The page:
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Tesla Plans to Meet with Bankers Next Week to Advance Take Private Plan

Tesla CEO Elon Musk acknowledged that employees at his company have been 'having a hard time'
AFP

The Tesla Board of Directors is said to be sitting down with bankers next week to flesh out plans to take the embattled electric car company private after CEO Elon Musk suggested he had already secured financing, according to reports.

Musk declared on Tuesday that he had secured financing to take Tesla private at $420 per share, prompting its stock price to rise 11 percent, before dropping around 2 percent to $372.38 on Wednesday.

Board members may request that Musk “recuse himself,” from the process of putting together a roadmap to take Tesla private, while suggesting the billionaire hire “his own separate set of advisors.” A small number of independent directors are mulling plans to create a “special committee,” to evaluate strategies to attract possible investors. As previously reported, six board members announced Wednesday that Musk, who serves as both Tesla’s Chairman and CEO, approached them last week about taking the company private.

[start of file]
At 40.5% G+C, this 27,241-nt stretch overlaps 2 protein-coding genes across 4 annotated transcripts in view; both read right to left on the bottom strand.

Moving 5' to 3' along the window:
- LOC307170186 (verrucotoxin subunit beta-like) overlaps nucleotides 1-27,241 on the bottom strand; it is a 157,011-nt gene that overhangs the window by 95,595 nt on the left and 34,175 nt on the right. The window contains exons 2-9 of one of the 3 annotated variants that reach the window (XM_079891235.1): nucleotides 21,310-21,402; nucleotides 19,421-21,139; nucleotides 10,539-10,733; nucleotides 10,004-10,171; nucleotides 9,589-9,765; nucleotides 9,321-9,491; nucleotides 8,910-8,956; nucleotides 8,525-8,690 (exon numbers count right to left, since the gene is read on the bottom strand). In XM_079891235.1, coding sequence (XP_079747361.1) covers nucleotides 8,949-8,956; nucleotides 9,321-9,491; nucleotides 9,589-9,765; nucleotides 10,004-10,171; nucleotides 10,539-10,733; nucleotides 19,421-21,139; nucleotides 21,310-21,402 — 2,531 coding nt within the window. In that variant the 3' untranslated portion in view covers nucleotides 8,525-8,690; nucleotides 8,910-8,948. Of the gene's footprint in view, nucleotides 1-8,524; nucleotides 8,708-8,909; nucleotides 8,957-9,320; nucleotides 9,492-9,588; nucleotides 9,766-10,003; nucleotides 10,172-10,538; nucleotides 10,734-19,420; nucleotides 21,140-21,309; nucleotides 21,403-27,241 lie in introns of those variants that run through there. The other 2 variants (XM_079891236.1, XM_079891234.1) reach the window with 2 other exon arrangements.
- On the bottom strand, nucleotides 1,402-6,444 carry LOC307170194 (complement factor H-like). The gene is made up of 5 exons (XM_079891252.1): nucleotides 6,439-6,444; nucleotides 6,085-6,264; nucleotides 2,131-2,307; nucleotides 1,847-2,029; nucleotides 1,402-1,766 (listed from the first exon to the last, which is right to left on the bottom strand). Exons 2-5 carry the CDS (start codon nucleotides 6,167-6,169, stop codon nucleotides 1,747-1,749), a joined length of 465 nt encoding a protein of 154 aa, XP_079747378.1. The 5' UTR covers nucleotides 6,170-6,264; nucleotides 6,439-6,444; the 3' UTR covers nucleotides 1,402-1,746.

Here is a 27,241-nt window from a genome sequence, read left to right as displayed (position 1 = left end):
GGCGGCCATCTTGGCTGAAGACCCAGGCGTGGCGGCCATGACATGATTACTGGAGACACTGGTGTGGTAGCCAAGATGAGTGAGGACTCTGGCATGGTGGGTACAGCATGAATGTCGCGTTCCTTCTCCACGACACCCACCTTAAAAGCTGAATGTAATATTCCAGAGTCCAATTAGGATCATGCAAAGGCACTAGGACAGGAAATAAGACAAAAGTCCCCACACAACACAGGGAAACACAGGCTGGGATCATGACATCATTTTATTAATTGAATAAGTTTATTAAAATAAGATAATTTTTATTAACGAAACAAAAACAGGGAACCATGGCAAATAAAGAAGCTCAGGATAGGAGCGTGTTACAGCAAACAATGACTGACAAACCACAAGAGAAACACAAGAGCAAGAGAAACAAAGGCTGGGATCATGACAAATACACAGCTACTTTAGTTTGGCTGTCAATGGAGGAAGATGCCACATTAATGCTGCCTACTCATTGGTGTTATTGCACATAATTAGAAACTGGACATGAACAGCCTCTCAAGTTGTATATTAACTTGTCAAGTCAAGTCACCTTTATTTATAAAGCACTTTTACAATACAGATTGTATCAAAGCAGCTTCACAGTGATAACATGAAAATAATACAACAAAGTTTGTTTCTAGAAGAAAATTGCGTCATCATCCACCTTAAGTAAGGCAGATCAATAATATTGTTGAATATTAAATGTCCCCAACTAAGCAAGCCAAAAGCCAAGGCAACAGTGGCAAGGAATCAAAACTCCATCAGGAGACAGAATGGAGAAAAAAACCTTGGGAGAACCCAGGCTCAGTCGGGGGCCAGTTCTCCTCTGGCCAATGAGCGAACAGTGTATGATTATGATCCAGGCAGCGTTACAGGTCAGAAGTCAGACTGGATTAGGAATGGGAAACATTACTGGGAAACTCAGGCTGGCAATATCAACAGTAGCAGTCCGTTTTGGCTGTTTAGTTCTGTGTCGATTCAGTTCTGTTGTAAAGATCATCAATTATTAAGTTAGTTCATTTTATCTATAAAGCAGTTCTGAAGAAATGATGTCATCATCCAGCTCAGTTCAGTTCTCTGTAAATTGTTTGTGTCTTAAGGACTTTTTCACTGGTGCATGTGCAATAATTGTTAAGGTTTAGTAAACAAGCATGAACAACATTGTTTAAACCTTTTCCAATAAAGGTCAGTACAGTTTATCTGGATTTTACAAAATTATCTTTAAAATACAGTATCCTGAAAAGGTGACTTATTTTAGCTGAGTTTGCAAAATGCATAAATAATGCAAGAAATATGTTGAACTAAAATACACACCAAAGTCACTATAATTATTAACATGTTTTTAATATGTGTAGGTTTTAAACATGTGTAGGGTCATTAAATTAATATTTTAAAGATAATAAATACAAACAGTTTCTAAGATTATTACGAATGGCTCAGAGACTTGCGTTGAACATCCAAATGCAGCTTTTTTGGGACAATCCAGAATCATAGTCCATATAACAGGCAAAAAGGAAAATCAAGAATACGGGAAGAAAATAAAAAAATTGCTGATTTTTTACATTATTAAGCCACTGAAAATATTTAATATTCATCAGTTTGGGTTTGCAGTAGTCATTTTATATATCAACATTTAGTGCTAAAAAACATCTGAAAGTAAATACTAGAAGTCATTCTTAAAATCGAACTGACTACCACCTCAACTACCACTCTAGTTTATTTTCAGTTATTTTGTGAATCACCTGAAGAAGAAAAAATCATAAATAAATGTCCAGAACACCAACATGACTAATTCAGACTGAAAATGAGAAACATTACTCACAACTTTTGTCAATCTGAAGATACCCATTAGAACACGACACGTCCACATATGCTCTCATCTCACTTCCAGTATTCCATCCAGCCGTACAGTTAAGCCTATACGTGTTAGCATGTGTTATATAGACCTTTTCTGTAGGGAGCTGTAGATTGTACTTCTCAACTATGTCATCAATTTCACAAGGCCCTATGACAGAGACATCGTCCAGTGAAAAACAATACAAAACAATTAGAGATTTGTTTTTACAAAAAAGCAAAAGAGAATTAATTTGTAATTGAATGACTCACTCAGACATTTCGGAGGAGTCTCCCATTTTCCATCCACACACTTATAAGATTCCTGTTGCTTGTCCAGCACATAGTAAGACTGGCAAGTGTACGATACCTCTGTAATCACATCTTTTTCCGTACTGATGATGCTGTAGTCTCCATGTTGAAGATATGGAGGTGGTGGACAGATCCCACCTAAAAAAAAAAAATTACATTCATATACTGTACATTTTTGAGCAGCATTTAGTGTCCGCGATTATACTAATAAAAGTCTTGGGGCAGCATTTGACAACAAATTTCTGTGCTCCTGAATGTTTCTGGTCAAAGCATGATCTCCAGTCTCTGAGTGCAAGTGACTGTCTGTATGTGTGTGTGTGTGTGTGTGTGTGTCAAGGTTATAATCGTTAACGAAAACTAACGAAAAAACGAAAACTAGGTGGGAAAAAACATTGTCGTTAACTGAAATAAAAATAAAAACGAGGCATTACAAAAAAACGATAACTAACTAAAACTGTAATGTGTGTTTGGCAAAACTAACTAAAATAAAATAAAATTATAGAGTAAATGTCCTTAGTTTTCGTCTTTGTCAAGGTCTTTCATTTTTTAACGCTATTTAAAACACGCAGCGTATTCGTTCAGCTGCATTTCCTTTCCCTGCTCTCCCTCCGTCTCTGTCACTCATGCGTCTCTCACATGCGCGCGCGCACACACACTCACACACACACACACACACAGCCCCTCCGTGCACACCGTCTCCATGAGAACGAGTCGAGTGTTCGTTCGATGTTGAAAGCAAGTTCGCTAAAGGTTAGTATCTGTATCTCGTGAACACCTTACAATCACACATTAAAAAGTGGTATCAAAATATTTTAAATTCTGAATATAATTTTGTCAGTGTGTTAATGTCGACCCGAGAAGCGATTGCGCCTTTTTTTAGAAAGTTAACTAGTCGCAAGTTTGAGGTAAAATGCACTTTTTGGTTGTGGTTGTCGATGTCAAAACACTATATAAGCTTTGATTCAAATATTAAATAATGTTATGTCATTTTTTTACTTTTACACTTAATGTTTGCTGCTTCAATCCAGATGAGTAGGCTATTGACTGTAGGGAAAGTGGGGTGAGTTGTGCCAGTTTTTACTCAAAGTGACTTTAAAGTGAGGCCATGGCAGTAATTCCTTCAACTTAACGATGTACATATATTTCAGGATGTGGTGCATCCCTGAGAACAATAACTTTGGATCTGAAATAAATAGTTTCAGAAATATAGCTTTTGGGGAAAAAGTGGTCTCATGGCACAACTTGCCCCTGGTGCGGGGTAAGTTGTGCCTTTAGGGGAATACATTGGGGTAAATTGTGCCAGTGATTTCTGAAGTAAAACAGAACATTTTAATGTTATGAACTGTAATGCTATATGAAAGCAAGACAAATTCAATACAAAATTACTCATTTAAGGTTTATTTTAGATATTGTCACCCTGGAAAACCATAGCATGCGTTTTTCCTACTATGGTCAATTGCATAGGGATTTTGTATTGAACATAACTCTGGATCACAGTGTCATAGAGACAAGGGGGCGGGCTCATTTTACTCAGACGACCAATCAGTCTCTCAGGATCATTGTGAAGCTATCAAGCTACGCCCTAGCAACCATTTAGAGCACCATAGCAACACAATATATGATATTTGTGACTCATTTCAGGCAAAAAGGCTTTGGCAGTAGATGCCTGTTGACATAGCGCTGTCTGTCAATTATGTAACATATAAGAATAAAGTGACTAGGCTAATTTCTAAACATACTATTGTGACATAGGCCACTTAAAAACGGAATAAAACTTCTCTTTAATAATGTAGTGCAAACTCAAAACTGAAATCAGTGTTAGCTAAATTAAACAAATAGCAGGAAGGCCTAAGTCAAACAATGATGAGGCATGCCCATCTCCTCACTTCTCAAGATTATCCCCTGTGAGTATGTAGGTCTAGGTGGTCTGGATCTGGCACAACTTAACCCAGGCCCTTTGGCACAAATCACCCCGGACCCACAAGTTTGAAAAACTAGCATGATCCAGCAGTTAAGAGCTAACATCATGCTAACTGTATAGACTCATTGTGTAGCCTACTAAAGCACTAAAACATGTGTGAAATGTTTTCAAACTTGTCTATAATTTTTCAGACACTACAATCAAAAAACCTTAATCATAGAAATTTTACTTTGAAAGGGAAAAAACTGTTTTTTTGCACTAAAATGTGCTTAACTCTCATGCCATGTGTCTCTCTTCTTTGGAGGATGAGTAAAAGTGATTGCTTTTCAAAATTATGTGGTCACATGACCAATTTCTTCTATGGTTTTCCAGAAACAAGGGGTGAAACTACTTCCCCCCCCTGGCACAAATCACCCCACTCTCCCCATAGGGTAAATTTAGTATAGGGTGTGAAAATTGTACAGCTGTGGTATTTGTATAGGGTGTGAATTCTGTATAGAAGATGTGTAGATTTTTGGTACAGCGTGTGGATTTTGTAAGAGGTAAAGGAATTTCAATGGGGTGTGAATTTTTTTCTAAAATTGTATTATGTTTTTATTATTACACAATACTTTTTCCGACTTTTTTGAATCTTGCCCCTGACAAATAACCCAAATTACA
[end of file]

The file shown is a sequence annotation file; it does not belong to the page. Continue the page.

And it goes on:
Elite investment funds, such as Silver Lake and TPG, along with Silicon Valley giants like Apple and Uber, have not committed funds, Axios’ Business Editor Dan Primack wrote this week.

“The move by the board to ask Musk to recuse himself from the process and to hire his own advisers is not unusual. When Michael Dell decided to take his company private in 2012 and 2013, his board also asked him to remove himself from the discussion and hire his own advisers,” CNBC reports.

This most recent development follows reports that the Securities and Exchange Commission (SEC) had already begun probing Tesla’s “public pronouncements,” about “manufacturing goals and sales targets,” prior to their inquiry into Musk’s tweets about taking the Palo Alto-based car manufacturer private. SEC investigators in San Francisco are working to determine if Musk’s remarks were “truthful,” and why the admission was made on Twitter.

Tesla, which recently laid off 9 percent of its workforce, announced a loss of $717.5 million last quarter.

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